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Where Does the U.S. Fall on the 'Happy Planet Index'?

"long and happy lives they produce per unit of environmental input."

The darker green the color, the higher the country's HPI. The more red an country is, the worse its HPI score. (Image: Happy Planet Index)

If you had to grade the United States based on its ability to "deliver long, happy, sustainable lives for the people that live" it in, how well do you think it would fare?

There is such a thing as the "Happy Planet Index" that measures different countries in the world based on this metric, taking into account global data including "life expectancy, experienced well-being and Ecological Footprint" in order to gauge how many "long and happy lives they produce per unit of environmental input." In other words, it's an ardent "green" agenda measurement.

In time for the world sustainability summit, Rio20 taking place next week, this year's HPI's have been released. This is the third time the index, a project of the New Economics Foundation, has been published, evaluating 151 countries. The New Economics Foundation, whose slogan is "economics as if people and the planet mattered," was founded in 1996 as a "think-and-do tank" that aims to inspire and demonstrate "real economic well-being."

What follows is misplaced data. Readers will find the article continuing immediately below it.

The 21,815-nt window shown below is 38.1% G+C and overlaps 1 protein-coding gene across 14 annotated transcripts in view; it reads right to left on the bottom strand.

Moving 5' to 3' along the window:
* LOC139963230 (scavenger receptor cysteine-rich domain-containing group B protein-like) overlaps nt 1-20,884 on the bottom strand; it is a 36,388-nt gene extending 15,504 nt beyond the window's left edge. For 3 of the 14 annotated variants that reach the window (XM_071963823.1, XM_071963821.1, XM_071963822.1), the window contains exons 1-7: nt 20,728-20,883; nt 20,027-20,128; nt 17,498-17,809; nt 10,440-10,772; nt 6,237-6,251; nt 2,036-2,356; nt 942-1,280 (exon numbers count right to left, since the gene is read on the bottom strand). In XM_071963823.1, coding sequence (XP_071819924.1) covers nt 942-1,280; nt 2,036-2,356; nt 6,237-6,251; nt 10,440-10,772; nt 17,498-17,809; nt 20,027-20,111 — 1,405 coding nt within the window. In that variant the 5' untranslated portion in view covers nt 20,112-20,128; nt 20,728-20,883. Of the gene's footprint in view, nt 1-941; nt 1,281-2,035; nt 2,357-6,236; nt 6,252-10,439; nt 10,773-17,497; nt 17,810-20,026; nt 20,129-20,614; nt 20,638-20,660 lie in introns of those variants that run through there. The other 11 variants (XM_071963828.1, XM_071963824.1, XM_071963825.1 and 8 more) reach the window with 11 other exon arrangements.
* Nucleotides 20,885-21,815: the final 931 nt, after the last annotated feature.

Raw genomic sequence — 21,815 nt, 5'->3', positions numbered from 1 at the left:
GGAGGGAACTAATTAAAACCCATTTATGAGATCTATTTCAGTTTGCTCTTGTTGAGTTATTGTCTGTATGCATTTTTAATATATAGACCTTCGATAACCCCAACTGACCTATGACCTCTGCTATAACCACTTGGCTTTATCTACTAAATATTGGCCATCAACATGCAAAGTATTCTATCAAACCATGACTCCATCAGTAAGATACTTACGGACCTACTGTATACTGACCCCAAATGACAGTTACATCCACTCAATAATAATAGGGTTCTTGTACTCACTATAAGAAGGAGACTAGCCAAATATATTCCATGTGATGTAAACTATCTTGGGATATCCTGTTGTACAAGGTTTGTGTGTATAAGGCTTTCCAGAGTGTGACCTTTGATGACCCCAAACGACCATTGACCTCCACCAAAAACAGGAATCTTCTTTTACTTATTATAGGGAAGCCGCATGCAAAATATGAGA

On a scale of 0 to 100 (100 being the best), the U.S. scored a 37 this year. If we were going to use the HPI to indicate the most "developed" nations, Costa Rica would tick in at the top with its score of 64. There are only 46 countries falling in line after the United States with Botswana coming in dead last at a score of 22.6.

According to the HPI website, wealthier nations often score poorly because of, you probably guessed it, their "large ecological footprints." Latin American countries -- those that are moderately to well developed -- often score highest as they still provide relatively happy, long lives to their residents while maintaining a low ecological impact.

New Scientist created distorted maps of the world's countries to show the difference between wealth and HPI:

The target number by 2050 for all countries, according to the New Economics Foundation, is 89.

Learn more about the HPI from its founder Nic Marks, who describes it as a measurement of "how much well being do you get for your resources?":

What do you think of the Happy Planet Index? Share your thoughts in the comment section.

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